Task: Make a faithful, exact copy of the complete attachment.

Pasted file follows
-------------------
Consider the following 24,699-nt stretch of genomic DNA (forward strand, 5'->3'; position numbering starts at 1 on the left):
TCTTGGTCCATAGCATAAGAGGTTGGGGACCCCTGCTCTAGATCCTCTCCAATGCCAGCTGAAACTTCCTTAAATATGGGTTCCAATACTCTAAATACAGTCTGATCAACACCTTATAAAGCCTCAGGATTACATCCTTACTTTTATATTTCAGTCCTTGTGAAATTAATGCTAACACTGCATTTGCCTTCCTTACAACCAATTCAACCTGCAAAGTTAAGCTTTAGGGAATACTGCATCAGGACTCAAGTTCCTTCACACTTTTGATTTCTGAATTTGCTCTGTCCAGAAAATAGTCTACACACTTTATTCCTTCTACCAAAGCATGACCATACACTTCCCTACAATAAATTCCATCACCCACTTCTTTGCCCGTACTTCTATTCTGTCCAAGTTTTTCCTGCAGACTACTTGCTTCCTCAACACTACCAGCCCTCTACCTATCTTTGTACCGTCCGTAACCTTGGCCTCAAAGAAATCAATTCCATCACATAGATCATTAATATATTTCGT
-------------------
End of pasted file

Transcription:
Consider the following 24,699-nt stretch of genomic DNA (forward strand, 5'->3'; position numbering starts at 1 on the left):
TCTTGGTCCATAGCATAAGAGGTTGGGGACCCCTGCTCTAGATCCTCTCCAATGCCAGCTGAAACTTCCTTAAATATGGGTTCCAATACTCTAAATACAGTCTGATCAACACCTTATAAAGCCTCAGGATTACATCCTTACTTTTATATTTCAGTCCTTGTGAAATTAATGCTAACACTGCATTTGCCTTCCTTACAACCAATTCAACCTGCAAAGTTAAGCTTTAGGGAATACTGCATCAGGACTCAAGTTCCTTCACACTTTTGATTTCTGAATTTGCTCTGTCCAGAAAATAGTCTACACACTTTATTCCTTCTACCAAAGCATGACCATACACTTCCCTACAATAAATTCCATCACCCACTTCTTTGCCCGTACTTCTATTCTGTCCAAGTTTTTCCTGCAGACTACTTGCTTCCTCAACACTACCAGCCCTCTACCTATCTTTGTACCGTCCGTAACCTTGGCCTCAAAGAAATCAATTCCATCACATAGATCATTAATATATTTCGT